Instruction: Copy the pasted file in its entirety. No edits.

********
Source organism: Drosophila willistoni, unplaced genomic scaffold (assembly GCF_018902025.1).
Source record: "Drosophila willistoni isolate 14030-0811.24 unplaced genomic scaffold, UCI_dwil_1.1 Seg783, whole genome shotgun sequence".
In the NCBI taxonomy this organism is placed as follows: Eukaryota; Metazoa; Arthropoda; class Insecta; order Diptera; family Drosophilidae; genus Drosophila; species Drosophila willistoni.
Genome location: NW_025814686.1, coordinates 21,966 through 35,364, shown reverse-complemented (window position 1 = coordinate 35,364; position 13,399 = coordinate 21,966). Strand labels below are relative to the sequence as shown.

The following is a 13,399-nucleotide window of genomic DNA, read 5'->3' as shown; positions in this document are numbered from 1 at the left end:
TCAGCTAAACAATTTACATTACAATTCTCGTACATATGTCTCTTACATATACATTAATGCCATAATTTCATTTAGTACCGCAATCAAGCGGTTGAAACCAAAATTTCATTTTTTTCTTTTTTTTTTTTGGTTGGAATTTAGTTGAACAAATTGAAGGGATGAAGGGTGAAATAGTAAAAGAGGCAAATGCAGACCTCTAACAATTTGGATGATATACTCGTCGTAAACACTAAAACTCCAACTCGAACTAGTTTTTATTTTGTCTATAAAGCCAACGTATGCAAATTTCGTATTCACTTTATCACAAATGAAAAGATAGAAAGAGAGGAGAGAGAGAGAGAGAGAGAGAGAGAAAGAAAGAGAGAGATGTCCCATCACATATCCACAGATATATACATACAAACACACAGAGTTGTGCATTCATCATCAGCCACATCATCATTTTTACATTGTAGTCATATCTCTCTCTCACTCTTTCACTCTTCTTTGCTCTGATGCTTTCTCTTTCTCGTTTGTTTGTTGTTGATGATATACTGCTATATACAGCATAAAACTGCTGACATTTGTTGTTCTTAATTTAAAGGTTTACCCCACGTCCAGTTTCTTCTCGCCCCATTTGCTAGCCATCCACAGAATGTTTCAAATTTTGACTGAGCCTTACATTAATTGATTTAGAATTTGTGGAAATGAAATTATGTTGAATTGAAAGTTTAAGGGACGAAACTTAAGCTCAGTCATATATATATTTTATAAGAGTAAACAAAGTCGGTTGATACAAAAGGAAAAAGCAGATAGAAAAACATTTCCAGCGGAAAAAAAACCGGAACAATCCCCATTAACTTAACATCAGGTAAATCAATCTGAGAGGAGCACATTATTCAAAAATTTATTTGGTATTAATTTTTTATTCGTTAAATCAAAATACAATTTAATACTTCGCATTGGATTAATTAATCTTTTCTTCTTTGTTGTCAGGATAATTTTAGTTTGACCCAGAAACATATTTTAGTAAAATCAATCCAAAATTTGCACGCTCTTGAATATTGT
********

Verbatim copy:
Source organism: Drosophila willistoni, unplaced genomic scaffold (assembly GCF_018902025.1).
Source record: "Drosophila willistoni isolate 14030-0811.24 unplaced genomic scaffold, UCI_dwil_1.1 Seg783, whole genome shotgun sequence".
In the NCBI taxonomy this organism is placed as follows: Eukaryota; Metazoa; Arthropoda; class Insecta; order Diptera; family Drosophilidae; genus Drosophila; species Drosophila willistoni.
Genome location: NW_025814686.1, coordinates 21,966 through 35,364, shown reverse-complemented (window position 1 = coordinate 35,364; position 13,399 = coordinate 21,966). Strand labels below are relative to the sequence as shown.

The following is a 13,399-nucleotide window of genomic DNA, read 5'->3' as shown; positions in this document are numbered from 1 at the left end:
TCAGCTAAACAATTTACATTACAATTCTCGTACATATGTCTCTTACATATACATTAATGCCATAATTTCATTTAGTACCGCAATCAAGCGGTTGAAACCAAAATTTCATTTTTTTCTTTTTTTTTTTTGGTTGGAATTTAGTTGAACAAATTGAAGGGATGAAGGGTGAAATAGTAAAAGAGGCAAATGCAGACCTCTAACAATTTGGATGATATACTCGTCGTAAACACTAAAACTCCAACTCGAACTAGTTTTTATTTTGTCTATAAAGCCAACGTATGCAAATTTCGTATTCACTTTATCACAAATGAAAAGATAGAAAGAGAGGAGAGAGAGAGAGAGAGAGAGAGAGAAAGAAAGAGAGAGATGTCCCATCACATATCCACAGATATATACATACAAACACACAGAGTTGTGCATTCATCATCAGCCACATCATCATTTTTACATTGTAGTCATATCTCTCTCTCACTCTTTCACTCTTCTTTGCTCTGATGCTTTCTCTTTCTCGTTTGTTTGTTGTTGATGATATACTGCTATATACAGCATAAAACTGCTGACATTTGTTGTTCTTAATTTAAAGGTTTACCCCACGTCCAGTTTCTTCTCGCCCCATTTGCTAGCCATCCACAGAATGTTTCAAATTTTGACTGAGCCTTACATTAATTGATTTAGAATTTGTGGAAATGAAATTATGTTGAATTGAAAGTTTAAGGGACGAAACTTAAGCTCAGTCATATATATATTTTATAAGAGTAAACAAAGTCGGTTGATACAAAAGGAAAAAGCAGATAGAAAAACATTTCCAGCGGAAAAAAAACCGGAACAATCCCCATTAACTTAACATCAGGTAAATCAATCTGAGAGGAGCACATTATTCAAAAATTTATTTGGTATTAATTTTTTATTCGTTAAATCAAAATACAATTTAATACTTCGCATTGGATTAATTAATCTTTTCTTCTTTGTTGTCAGGATAATTTTAGTTTGACCCAGAAACATATTTTAGTAAAATCAATCCAAAATTTGCACGCTCTTGAATATTGT